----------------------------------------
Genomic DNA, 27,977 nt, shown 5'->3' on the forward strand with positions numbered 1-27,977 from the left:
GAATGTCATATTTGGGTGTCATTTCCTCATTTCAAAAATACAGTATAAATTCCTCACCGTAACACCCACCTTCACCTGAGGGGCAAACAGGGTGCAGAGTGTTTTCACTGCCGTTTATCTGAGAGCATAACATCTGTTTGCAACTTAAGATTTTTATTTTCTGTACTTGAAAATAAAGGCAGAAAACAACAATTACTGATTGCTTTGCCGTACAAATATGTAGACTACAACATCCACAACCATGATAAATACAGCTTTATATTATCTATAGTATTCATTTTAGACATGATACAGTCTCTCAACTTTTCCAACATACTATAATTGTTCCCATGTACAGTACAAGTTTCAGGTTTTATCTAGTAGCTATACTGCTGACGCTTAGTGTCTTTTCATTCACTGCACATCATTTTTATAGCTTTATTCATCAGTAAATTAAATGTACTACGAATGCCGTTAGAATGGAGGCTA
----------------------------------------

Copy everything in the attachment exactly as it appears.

Genomic DNA, 27,977 nt, shown 5'->3' on the forward strand with positions numbered 1-27,977 from the left:
GAATGTCATATTTGGGTGTCATTTCCTCATTTCAAAAATACAGTATAAATTCCTCACCGTAACACCCACCTTCACCTGAGGGGCAAACAGGGTGCAGAGTGTTTTCACTGCCGTTTATCTGAGAGCATAACATCTGTTTGCAACTTAAGATTTTTATTTTCTGTACTTGAAAATAAAGGCAGAAAACAACAATTACTGATTGCTTTGCCGTACAAATATGTAGACTACAACATCCACAACCATGATAAATACAGCTTTATATTATCTATAGTATTCATTTTAGACATGATACAGTCTCTCAACTTTTCCAACATACTATAATTGTTCCCATGTACAGTACAAGTTTCAGGTTTTATCTAGTAGCTATACTGCTGACGCTTAGTGTCTTTTCATTCACTGCACATCATTTTTATAGCTTTATTCATCAGTAAATTAAATGTACTACGAATGCCGTTAGAATGGAGGCTA